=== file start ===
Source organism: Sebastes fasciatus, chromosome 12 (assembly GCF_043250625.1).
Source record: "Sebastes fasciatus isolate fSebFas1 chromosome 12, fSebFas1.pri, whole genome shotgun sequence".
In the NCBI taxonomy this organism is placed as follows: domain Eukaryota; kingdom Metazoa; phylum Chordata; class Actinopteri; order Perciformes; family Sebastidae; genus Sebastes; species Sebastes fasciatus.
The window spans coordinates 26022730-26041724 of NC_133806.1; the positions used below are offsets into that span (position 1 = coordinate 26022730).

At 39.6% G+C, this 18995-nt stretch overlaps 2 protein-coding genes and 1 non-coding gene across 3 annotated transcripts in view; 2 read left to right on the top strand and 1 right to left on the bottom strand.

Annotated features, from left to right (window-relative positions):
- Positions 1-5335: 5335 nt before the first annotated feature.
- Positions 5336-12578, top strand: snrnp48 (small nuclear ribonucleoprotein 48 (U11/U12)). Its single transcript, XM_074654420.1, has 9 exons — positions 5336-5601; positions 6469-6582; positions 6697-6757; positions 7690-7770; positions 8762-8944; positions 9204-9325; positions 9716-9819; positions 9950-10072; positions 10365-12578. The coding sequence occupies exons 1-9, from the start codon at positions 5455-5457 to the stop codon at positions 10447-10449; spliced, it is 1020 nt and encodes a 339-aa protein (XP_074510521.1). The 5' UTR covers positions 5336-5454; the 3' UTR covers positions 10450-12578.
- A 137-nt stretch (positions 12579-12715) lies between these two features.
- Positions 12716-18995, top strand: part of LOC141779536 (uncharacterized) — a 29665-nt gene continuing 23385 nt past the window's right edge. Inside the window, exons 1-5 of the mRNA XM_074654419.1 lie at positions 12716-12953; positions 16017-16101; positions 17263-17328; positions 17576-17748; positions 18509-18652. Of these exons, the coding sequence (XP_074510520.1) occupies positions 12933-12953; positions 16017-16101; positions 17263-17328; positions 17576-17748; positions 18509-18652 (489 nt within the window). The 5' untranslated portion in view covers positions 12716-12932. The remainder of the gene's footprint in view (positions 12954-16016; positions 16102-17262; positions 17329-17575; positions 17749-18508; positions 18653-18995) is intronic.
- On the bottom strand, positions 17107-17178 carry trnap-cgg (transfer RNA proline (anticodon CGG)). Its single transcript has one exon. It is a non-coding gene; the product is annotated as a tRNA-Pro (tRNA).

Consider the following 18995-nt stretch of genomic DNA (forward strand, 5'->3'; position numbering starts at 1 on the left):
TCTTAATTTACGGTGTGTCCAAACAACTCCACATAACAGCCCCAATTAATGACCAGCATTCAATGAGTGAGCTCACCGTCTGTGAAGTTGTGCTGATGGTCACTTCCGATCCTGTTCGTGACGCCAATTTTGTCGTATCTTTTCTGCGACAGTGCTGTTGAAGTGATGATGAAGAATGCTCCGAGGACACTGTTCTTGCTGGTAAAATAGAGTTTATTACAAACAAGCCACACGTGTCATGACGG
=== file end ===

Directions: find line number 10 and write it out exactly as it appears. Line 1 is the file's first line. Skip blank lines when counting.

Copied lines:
- Positions 12716-18995, top strand: part of LOC141779536 (uncharacterized) — a 29665-nt gene continuing 23385 nt past the window's right edge. Inside the window, exons 1-5 of the mRNA XM_074654419.1 lie at positions 12716-12953; positions 16017-16101; positions 17263-17328; positions 17576-17748; positions 18509-18652. Of these exons, the coding sequence (XP_074510520.1) occupies positions 12933-12953; positions 16017-16101; positions 17263-17328; positions 17576-17748; positions 18509-18652 (489 nt within the window). The 5' untranslated portion in view covers positions 12716-12932. The remainder of the gene's footprint in view (positions 12954-16016; positions 16102-17262; positions 17329-17575; positions 17749-18508; positions 18653-18995) is intronic.